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Product at Work: Tannoy QFlex

Feb 14, 2012 11:30 AM

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Home to one of the oldest Catholic congregations in the United States, the Cathedral Basilica of St. Francis of Assisi is sometimes referred to as the heart of Santa Fe, and for good reason. Although the Cathedral Basilica was dedicated in 1887, the site has been a focal point of worship for the community since 1610. The first church built where the current structure now stands was destroyed during the Pueblo Indian Revolt of 1680, but was rebuilt in 1714; a portion of which still stands within the existing building—a small adobe chapel dedicated to Our Lady La Conquistadora, housing the oldest representation of the Virgin Mary in the nation.

In addition to serving the spiritual needs of its own congregation, the cathedral Basilica’s rich history attracts approximately 100,000 visitors annually. As beautiful as the cathedral is, however, for some years it has had a problem, says Wanda Vint, director, development and donor relations at the Cathedral Basilica. Put bluntly: “You couldn’t clearly hear the word of God.”

That changed last summer with the installation of a state-of-the-art sound system that depends heavily on a pair of Tannoy’s QFlex digitally steerable column arrays.

The system was inspired by a 2009 visit made by the cathedral’s Rev. Monsignor Jerome Martinez y Alire to the Basilica of Saint Mary in Minneapolis, Minn. Surprised that such an old and similarly acoustically reverberant space could sound so good, he asked who had designed and installed the system and was referred to Minnesota-based, Audio Video Electronics (AVE).

The project that initially caught the monsignor’s ear was undertaken before QFlex was available, explains Kevin Crow, AVE’s VP of sales and marketing, but both spaces had similar issues: In the Cathedral Basilica of St. Francis of Assisi, the RT was 5 to 6 seconds in the mid-frequency band.

In order to meet the Cathedral Basilica’s needs, Stefan Svard, AVE president and system designer, specified a pair of Tannoy QFlex 40s. Placed on a pair of columns roughly 6ft. above the floor just in front of the altar, the QFlex provide coverage to approximately 75 percent of the 1,200-capacity, 90’x65’ space. They also provide low-frequency support throughout the nave, the south transept, and the Our Lady La Conquistadora chapel. (Additionally, smaller Community Professional Entasys arrays supply rear fills for the nave and provide reinforcement for the chapel and other ancillary spaces.)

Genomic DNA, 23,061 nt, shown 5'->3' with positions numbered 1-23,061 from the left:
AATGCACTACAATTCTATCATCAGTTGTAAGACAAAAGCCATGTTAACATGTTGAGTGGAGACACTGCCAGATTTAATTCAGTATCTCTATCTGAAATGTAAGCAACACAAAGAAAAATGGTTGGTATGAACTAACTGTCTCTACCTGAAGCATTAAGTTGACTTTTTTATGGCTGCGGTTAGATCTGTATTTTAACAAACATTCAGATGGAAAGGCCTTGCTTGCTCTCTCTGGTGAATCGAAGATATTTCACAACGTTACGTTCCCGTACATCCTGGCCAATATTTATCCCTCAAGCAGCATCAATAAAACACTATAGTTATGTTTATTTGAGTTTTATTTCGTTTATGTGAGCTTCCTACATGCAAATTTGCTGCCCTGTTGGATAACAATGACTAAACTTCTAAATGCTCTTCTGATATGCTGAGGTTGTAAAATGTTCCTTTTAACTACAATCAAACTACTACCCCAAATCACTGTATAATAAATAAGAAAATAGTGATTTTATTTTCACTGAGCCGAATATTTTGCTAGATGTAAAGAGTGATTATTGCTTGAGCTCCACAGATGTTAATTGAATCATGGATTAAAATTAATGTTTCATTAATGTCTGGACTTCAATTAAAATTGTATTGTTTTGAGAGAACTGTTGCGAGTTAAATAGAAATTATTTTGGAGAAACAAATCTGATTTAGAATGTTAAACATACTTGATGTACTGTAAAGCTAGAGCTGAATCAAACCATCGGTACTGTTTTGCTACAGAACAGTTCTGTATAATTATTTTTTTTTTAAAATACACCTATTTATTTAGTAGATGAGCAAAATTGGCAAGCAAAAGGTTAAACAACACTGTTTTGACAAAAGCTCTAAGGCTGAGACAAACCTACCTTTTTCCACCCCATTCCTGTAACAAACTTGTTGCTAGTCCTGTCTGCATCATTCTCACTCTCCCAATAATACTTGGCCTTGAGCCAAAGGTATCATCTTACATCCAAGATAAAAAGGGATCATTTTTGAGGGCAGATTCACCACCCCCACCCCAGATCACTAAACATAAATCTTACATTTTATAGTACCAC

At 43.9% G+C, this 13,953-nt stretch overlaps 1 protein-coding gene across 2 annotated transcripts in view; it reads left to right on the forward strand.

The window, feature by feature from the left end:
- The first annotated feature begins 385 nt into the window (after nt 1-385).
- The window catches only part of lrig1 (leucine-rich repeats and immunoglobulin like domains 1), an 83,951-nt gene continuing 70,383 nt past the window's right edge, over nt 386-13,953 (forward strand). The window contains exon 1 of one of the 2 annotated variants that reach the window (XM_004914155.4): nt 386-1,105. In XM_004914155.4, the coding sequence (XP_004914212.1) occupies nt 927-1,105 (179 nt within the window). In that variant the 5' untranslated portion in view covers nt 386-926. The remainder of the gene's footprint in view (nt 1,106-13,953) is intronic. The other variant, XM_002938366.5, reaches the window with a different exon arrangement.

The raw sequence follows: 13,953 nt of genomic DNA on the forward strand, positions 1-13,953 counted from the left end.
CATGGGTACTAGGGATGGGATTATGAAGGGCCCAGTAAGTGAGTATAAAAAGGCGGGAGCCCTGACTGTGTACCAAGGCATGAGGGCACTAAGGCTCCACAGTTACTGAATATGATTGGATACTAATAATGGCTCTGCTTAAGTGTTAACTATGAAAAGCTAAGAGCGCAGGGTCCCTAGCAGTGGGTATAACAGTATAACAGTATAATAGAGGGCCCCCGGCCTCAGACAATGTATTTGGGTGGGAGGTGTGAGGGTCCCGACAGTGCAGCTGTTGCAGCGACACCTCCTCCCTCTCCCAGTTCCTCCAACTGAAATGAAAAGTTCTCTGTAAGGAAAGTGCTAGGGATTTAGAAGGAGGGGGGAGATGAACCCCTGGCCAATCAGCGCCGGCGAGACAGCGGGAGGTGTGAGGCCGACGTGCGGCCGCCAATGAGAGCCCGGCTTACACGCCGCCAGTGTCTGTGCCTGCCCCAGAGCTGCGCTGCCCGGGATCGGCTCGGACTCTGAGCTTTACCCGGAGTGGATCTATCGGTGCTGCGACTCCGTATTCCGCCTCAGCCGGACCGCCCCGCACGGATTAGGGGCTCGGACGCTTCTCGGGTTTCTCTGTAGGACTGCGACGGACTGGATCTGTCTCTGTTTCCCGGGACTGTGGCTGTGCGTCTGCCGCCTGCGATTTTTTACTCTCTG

The Cathedral Basilica’s atmosphere had an impact on the choice of QFlex, as did the ability to diagnose any issues the church might have using the QFlex array’s remote monitoring capabilities. But the main reason for choosing QFlex, Svard says, was experience. When he first heard QFlex he was cautious in his assessment. After a shootout with a competitor’s product in a St. Cloud, Minn., house of worship, however, he chose QFlex. In that case, the Tannoy was the clear winner.

“If I’m in the front, middle. or back of a room, the EQ that I need to correct is the same,” he continues. “Other products I’ve used shift in character. QFlex is the only product of its kind that retains its frequency response—its spectral consistency—across its coverage pattern.”

The result is a dramatic improvement in speech intelligibility and the sound quality of both background music and live performances by the Cathedral Basilica’s choir.

Monsignor Jerome Martinez y Alire describes the sound quality as “incredible—as is the appearance of the loudspeakers themselves. We were concerned about how modern speakers would look in such an old, historic church; with custom paint finish to match our walls, they all but disappear. The clear, audible sound is a gift to our parishioners.”

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